The race for the Áras

 

Sir, – Seán Gallagher is high in the polls without using the poles. Have posters had their day? – Yours, etc,

KEVIN Mc DONNELL,

Heron’s Wood,

Carrigaline, Co Cork.

Sir, – In supporting Ann McCabe for her brave position in opposing the presidential candidature of Martin McGuinness I also wish to offer my solidarity to all those, North and South, whose family and friends were murdered, injured or traumatised as a result of the Troubles.

The circumstances of the murder of my father Garda Richard Fallon in 1970 bring an additional layer of complexity to the story of the Troubles. For it is my belief that my father’s murder occurred due to the complicity and cowardice of the government of the Republic in responding to the violence and prejudice directed at Catholics in the North at that time. The truth of this sorry tale has yet to be formally acknowledged.

It has been said that there is no hierarchy of suffering. In agreeing with this idea we could do well to remember that many of us could never agree to the righteousness of murdering another human being in the pursuit of our political beliefs. That Mr McGuinness should continue to do so marks him as a man who recognises no constitution but his own and those who surround him. His candidacy ignores those whose experiences have not yet been honoured with an adequate truth.

I call on Mr McGuinness, and all of the candidates, to support a Truth and Reconciliation Commission for the whole island which would have a statutory footing in both jurisdictions and which would call to account all of those whose hands are drenched in the blood of others.

Until a proper account of he Troubles has been given, and until those who have questions to be answered are responded to properly, I feel that Mr McGuinness’s self-appointed role as peacemaker is undeserved, premature and insulting to those of us who abhor political murder. I also feel that it is disrespectful towards those who have suffered as a result of his beliefs, whether they be British subjects or Irish citizens. The lack of a public, all-island based truth and reconciliation process is also a reflection of the shame-based politics we practice in the South.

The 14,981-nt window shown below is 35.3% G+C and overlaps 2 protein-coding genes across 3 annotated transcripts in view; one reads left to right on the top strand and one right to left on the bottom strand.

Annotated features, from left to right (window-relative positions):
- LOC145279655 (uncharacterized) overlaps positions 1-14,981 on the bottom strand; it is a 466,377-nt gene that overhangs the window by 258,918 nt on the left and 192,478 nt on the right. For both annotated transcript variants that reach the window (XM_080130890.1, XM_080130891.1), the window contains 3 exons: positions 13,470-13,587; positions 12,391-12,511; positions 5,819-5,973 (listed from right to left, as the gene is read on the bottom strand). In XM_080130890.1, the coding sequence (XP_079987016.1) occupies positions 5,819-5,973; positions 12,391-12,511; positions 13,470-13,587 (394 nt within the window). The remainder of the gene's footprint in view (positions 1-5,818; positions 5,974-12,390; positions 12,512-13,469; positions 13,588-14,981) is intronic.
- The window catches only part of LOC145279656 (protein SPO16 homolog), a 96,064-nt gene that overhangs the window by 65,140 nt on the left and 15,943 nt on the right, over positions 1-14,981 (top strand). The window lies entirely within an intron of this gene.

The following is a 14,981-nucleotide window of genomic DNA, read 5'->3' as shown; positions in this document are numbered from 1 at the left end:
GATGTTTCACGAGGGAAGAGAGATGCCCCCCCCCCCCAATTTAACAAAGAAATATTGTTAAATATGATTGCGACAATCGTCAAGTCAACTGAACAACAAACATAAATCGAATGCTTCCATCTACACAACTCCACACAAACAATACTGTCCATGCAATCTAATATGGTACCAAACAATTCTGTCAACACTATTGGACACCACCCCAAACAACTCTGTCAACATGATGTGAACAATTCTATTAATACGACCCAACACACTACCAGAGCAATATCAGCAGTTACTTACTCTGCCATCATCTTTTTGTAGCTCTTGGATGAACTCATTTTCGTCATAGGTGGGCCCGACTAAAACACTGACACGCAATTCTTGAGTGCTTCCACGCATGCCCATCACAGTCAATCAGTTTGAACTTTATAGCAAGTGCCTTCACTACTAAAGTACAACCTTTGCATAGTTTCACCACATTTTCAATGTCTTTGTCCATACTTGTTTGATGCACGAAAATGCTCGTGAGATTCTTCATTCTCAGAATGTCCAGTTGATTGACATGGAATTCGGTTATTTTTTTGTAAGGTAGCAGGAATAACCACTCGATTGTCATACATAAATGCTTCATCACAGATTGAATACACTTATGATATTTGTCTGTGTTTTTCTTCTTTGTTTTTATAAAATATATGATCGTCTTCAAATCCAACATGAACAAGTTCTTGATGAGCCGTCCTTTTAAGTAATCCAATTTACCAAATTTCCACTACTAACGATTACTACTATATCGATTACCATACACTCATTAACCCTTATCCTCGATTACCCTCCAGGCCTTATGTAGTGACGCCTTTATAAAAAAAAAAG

We should remember the impact which the thousands of murders, maimings, beatings, threats and expatriations here and in Britain may have on thousands, in many examples for generations to come, and begin the process of breaking the chains of violence that imprison so many by insisting on a public account of what took place, North and South. – Yours, etc,

FINIAN FALLON,

Wards Hill, Dublin 8.

Sir, – So a construction developer with Fianna Fáil connections runs inexorably toward the Áras? To quote, then, from Julian Barnes’s The Sense of an Ending, “History is a raw onion sandwich...It just repeats...it burps...” – Yours, etc.

ADRIAN GOODWIN,

The Waterfront,

Clarke’s Bridge, Cork.

GARY KELEGHAN,

C/Muntaner, Palamos, Spain.